When you are born, you are naked and penniless. Everything around is owned by someone else. You are you, and everyone else is "me and my friends".

For you to survive, "me and my friends" have to provide for you. (That includes your parents - who for most of us, is who does this, but some of our parents can't, and others of us have no parents, etc... and some of us end up back to nothing much further along in our lives, and need support to get back up again)

My argument is essentially that we should have that as a societal obligation, rather than rely and hope "charity" is always going to be enough. Because it isn't, and it won't be. Not reliably, not for all of us, not all the time.

If you deny them access to everything and therefore threaten their individual and collective survival, you will find that the majority can come up with a surprisingly inventive list of things to do with the bloody corpses of those in power.

I agree completely. I make the same argument elsewhere in the thread.

"Me and my friends" owning everything, whether it is assumed to be me and 2 buddies, or "all capitalists in the USA" cannot effectively deny the have-nots, for they will eventually, as you say eventually decide to redistribute wealth on a massive and violent scale.

5 days ago

Is a Moral Compass a Hindrance Or a Help For Startups?

vux984 Re:Capitalism does not reward morality (197 comments)

Who knew that an extraordinarily contrived strawman masquerading as a stand-in for a free enterprise economy might not be desirable as a living arrangement?

"me and my friends have all the money" is precisely the default state.
When you are born, everything in your world was owned by someone else: aka "me and my friends".

You arrive naked and with nothing.

And everything from that point forward is you living on the charity and sufference of others (your parents, etc).

Most of us use that time and support to develop into self supporting individuals. That support is necessary, and fortunately most of us do have it.

But it is not part of the system, and its not there for everyone. We can't rely on it. Some people don't have it. Sometimes we misstep, our fortunes are wiped out, we fall back to nothing and need to start over, and we need that support to get off the ground.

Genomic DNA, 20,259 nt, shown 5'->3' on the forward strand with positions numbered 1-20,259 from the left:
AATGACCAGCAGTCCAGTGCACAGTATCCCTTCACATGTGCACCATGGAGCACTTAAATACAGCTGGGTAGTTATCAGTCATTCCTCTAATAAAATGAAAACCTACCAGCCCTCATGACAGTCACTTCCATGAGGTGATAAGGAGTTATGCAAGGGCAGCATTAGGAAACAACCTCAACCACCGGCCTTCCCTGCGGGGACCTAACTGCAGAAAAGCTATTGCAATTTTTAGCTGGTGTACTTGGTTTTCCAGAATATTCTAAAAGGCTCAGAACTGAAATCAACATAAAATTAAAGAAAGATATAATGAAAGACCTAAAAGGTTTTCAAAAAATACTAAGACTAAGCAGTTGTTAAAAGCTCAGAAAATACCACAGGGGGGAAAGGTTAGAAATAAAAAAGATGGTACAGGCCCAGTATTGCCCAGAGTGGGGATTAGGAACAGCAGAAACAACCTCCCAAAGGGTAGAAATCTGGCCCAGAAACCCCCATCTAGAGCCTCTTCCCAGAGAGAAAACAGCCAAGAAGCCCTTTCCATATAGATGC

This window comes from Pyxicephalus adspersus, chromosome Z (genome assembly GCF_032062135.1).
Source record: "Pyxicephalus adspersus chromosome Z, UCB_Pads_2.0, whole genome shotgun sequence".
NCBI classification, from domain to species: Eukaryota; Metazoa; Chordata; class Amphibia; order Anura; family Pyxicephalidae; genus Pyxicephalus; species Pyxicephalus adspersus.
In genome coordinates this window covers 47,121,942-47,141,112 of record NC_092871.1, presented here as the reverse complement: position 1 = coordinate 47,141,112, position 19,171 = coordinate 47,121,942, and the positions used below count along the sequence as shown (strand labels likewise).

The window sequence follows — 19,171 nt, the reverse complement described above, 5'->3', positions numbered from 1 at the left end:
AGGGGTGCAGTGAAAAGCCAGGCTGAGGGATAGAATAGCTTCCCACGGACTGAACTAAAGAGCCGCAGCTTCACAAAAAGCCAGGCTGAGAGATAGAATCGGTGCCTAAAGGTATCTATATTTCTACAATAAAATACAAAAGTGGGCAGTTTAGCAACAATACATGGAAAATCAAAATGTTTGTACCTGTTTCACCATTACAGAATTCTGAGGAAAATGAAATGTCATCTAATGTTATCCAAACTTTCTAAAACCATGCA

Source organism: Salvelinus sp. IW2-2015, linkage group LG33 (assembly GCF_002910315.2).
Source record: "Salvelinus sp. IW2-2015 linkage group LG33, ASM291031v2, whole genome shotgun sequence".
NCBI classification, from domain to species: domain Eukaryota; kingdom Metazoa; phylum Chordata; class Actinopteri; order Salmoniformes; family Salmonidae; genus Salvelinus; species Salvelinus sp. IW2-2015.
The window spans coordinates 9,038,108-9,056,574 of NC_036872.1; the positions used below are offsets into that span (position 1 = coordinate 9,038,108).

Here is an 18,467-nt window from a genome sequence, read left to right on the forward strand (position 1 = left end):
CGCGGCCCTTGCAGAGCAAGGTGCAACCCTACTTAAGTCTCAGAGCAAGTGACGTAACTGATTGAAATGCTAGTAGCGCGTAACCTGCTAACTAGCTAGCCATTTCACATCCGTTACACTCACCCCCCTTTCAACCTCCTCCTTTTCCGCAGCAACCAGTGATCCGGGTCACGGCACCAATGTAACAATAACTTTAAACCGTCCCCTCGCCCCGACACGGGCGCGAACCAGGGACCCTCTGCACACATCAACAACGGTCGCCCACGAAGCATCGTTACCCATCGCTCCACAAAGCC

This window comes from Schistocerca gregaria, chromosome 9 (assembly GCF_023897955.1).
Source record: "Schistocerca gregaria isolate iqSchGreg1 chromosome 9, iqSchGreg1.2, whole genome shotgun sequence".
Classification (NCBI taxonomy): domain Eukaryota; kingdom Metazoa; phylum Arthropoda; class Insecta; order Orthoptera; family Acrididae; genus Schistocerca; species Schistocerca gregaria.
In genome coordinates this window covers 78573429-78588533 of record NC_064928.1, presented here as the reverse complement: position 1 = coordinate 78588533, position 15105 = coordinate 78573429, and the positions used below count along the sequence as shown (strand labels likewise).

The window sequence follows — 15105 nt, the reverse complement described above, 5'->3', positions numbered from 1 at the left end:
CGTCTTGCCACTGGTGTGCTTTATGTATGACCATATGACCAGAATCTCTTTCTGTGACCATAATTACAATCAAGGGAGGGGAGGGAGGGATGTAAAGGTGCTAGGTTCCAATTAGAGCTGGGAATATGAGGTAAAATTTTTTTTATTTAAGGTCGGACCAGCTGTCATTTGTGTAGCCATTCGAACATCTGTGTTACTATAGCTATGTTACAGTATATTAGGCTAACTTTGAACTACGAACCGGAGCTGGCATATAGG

Charity is not sufficient. That support structure should be integrated into the society; so that it is there, available to all.

5 days ago



Evidence for another Sony Rootkit

vux984 vux984 writes  |  more than 2 years ago

vux984 (928602) writes "There's some preliminary evidence that SOE is heading face first into what may be another rootkit scandal. A poster named Bug started this thread here: (I expect it to disappear if the story gains traction.)

and posted his findings to a torrent:

My read is frankly that "Bug" is overreacting to a lot of the details, and assigning a lot of malicious intent where I'm highly skeptical any exists.

Nonetheless: They do in fact install a browser add-on without any sort of proper disclosure in all major browsers. They do in fact silently add zones to your Internet 'trusted zones' lists. And they are in fact uploading scads of crash data (multiple GB) without user permission or review and its evident that the crash data can contain information the user would not wish to transmit to Sony.

Additionally, the combined effect of the add-on and white listed zones potentially exposes users to remote execution attacks; similiar to the way Sony's XCP could be exploited by 3rd parties. Again there is some circumstantial evidence at least that it is already being exploited in the wild.

There was an uproar here when Microsoft quietly added its .NET Framework Assistant add-on to Firefox , this seems to go way beyond that, and its the first time I think I've seen zones silently added to the trusted zone. I think Sony's crossed a line... again.

In any case, anyone here who plays any SOE titles should at least be aware what Sony is doing and decide for themselves what they think of it."

Link to Original Source